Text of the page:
Its biggest problem is that of the location. Locals of that area are not going to be visiting much owing to the high price. And if they are not going to come, the place would need people from other areas to throng the place. And for that to happen, it needs positive word-of-mouth, and fast. Once they come and check out the place, then it’s going to be alright because apart from the quality food, it has managed to create a nice ambience in line with upscale cafes. But the place is tiny, the main dining area at the top seems to be created for elves.
Of course there were a few minor shortcomings as well. For instance, the drink was offered in a disposable bottle but there was neither straw nor glass available to consume it. The guys would have no trouble drinking it like that, but for the girls, they wouldn’t have any of it. In any way, an upscale fast food joint shouldn’t have such minor shortcomings.
Then there was the ketchup issue. The ketchups were offered in satchets and yet there was no place to pour it. In the end we had to pour it on the paper wrapper. Not very elegant. When you are charging premium prices, the least you could do is offer unlimited ketchup in a bottle to be poured in a small bowl.
So how can they induce word-of-mouth? One opportunity they missed was at the launch when they could have really driven traffic their way by offering discounted meals. What’s done is done.
They could easily offer the discounted deals they ought to have offered at the launch now. It’s never too late. Make a facebook page. Get on twitter. Get people talking about the brand. Opening a café maybe hard, but sustaining it profitably over a period of time is infinitely harder. They just need to have a marketing budget. Then whether they spend it on discount offers, advertising, or a combination of both depends entirely upon on them. There’s no right or wrong answer.
In fact, it’s so easy and cheap to come up with a TVC these days that they could opt for that option as well. Agencies like Time & Space Media specialize in making TVCs at reasonable rates ranging from Rs.1-3 lac. That’s dirt cheap when you consider a standard TVC by a big media agency gets made for anywhere from Rs.20 lac to as high as Rs.2 crore. Mostly it’s the telecom and bank TVCs that have exorbitant budgets for TVCs.
The second expense is the placement on channels. Again here as well, if you can steer clear of prime time and upscale channels like Geo and Dawn News, you ought to be ok.
Of course the money you spend on this could well be spent on giving extra discounts and stuff to the customer. Membership cards, repeat visit free meals, the sky is the limit on how you can exceed customer expectation.
In short, Chili Wili has the basic ingredients of being a top notch fast food joint.
If there is one thing that Karachi seriously lacks in, it’s ice cream parlors. Yes, there are a few of them, some of them really good ones, but that hardly justifies the stats considering the sheer size of this mega city.
Milano, a highly unlikely name for an ice cream parlor, is a new entrant in this category. Location-wise it’s right up there, on the busy thoroughfare of Dhoraji, right alongside Meerath Kabab house. And the fact that there’s only one other ice cream on the entire street, and that also neither upscale nor close to it, adds value to this place. Continue reading Milano Ice Cream Parlor→
When it comes to special offers, Subway takes the lead over all the other foreign franchises operating in Pakistan. Maybe this has got something to do with the fact that amongst all the foreign brands in Pakistan, Subway has had the toughest time. 10 years down the line, they have managed to capture a meager 6% of the market share in contrast to KFC lion’s share of 29%, Pizza Hut with 23% and McDonald’s with 18%. Although Nando’s is at 6% as well, but then Nando’s hasn’t had the run that Subway has plus it doesn’t have that many outlets compared to the strong network of Subway.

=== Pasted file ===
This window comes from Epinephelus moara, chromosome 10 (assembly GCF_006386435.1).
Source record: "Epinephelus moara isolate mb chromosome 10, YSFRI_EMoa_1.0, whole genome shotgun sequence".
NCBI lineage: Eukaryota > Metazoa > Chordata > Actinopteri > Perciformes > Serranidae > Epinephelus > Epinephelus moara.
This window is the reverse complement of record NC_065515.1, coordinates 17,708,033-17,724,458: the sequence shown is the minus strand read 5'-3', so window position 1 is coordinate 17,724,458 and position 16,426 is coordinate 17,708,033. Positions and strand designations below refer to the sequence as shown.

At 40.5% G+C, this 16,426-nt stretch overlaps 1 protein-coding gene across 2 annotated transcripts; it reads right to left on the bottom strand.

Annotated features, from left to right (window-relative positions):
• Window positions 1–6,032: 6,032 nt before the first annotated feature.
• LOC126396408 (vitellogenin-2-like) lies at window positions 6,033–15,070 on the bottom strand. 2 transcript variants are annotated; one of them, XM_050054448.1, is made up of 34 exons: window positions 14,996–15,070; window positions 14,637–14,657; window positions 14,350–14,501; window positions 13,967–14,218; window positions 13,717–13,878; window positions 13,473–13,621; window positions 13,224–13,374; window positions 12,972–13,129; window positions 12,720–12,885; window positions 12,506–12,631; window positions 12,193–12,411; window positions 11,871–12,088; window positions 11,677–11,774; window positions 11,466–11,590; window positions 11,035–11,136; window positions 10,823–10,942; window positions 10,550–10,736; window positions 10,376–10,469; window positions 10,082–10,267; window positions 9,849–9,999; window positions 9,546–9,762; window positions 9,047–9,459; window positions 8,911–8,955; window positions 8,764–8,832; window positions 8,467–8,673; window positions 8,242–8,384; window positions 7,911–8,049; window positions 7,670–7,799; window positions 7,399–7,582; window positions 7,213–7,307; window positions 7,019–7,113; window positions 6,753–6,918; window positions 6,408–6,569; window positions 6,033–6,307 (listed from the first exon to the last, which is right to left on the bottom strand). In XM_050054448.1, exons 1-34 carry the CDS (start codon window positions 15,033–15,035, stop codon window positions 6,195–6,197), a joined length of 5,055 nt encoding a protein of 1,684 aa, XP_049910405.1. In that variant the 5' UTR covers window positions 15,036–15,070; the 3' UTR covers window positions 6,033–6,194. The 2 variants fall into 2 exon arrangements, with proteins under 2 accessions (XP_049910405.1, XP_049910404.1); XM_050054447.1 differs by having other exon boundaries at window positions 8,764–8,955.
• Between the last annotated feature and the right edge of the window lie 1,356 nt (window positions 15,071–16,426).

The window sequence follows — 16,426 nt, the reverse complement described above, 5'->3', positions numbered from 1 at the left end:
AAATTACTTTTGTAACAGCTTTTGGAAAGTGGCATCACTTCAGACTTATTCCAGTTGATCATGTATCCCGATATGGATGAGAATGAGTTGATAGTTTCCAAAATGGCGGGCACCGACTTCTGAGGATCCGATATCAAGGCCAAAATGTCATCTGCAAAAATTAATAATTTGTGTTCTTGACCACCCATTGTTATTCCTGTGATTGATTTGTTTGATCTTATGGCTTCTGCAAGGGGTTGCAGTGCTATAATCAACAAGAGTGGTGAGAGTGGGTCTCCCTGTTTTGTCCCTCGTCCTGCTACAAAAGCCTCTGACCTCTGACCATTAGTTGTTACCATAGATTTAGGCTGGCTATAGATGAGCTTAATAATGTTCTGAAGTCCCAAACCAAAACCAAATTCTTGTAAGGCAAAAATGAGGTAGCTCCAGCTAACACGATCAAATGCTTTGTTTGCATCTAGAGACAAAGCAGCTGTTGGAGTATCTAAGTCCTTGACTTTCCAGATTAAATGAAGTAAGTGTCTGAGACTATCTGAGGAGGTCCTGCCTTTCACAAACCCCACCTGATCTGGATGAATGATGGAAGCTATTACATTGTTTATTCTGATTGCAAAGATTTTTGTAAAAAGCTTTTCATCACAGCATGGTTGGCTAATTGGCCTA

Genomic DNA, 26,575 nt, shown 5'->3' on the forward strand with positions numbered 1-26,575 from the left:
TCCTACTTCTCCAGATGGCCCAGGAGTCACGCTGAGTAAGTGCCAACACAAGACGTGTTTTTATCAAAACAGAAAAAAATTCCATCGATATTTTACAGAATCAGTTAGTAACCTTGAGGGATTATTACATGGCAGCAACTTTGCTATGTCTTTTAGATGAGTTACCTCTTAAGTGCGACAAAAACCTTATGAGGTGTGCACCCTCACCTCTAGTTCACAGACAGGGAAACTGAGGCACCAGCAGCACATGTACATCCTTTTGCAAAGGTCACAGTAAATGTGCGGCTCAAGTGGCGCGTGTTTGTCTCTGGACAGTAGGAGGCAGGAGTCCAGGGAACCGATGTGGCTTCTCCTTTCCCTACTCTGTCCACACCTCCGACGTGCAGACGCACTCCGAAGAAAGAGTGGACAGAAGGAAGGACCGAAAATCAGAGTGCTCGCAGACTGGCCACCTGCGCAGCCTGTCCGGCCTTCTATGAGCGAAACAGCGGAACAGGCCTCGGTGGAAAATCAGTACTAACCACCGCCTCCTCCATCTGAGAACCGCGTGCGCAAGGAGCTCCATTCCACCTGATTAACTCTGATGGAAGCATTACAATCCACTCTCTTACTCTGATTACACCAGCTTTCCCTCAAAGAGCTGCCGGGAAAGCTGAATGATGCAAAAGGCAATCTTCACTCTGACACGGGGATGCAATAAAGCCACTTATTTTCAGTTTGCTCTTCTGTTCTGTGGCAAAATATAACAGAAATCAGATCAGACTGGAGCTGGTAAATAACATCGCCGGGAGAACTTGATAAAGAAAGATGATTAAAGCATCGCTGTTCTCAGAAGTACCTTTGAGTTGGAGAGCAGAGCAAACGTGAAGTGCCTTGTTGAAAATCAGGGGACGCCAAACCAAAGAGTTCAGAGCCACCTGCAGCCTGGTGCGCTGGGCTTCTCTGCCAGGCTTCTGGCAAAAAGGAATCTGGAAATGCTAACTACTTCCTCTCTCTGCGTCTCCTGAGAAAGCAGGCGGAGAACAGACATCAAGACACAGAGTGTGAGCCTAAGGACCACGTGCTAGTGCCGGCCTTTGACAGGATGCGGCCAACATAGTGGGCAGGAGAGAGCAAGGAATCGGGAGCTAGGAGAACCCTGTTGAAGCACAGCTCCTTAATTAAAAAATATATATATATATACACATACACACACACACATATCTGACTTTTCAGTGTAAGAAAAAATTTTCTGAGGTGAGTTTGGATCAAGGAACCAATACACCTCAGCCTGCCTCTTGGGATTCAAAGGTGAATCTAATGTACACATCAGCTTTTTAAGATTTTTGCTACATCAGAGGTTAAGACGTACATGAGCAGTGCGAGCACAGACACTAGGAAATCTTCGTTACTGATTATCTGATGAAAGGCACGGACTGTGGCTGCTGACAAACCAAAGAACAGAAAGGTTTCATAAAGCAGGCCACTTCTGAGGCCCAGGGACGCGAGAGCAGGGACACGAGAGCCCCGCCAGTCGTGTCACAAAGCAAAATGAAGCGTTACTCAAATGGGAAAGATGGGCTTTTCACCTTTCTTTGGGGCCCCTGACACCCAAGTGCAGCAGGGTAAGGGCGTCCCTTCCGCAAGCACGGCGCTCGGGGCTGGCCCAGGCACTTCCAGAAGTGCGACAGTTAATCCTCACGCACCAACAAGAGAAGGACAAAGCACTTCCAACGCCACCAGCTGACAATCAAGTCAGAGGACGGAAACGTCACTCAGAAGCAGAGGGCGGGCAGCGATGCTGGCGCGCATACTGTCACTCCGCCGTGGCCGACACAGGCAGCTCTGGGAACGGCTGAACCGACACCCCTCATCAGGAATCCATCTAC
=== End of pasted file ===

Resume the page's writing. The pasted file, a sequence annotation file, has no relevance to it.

Silver Spoon Snacks was the pioneer of the kabab roll, but the credit for creating the modern kabab roll goes to Red Apple, Eaton and Hot n Spicy. The difference between the two is that the new one is bulkier and has an array of choices to go with the actual filling. You can have garlic mayo sauce with chicken malai boti, cheese with beef behari boti, or plain boti with chutni- the varieties are endless.
Following the success of these four giants, everyone is on a rush to jump on the roll kabab bandwagon. Hot n Tasty is one of those. Neither the name nor the signboard has any originality to it. You could visit dozens of such shops with the same name and aura. Hell, even the product offering is virtually the same. It’s a second degree clone of the actual thing. The size is slightly on the smaller side, even the ‘botis’ are not sufficient, and the paratha is way too soaked in oil. The garlic mayo sauce, however, was tasty, something which many of these me-too shops fail to emulate.
The inside of the place is something best not talked about. It looked like it was a barbershop which got converted into a restaurant. The walls are painted with some strange reflector material. It’s best to stay outside in your car and eat there instead of entering this small hall devoid of any pleasant ambience. That way you wouldn’t have to know the hygiene factor of the place, which it isn’t on the high side either. But then what do you expect from such a place.
The location of the place, well that’s it’s biggest advantage. It’s right on the front road coming from the Bahadurabad chowrangi going towards Sharafabad. What’s more, it doesn’t have any competition on the front, except Roll Corner which is situated deep in the lane opposite the Tooso. But it’s a pretty stiff competition. Roll Corner is right in the league of the four major giants and had it been on the front street, it would have blown away any competition within striking distance.
We tested the tikka of Hot n Tasty as well, and like its other items, it’s also just alright, nothing more.
In short, this fledgling shop has all the ingredients for going up the success ladder, the biggest being its location. All it needs is for its owner to shed his myopic vision and aim for the long term by exceeding customer expectations instead of disappointing them by offering below average stuff.
Arizona Grill was one of the early brands to jump on the bandwagon jumpstarted by Copper Kettle. Pre-CK era, Chinese restaurants ruled the roost. Then came CK and the café-esque culture with bizarre names and menus chalked on blackboards came into vogue.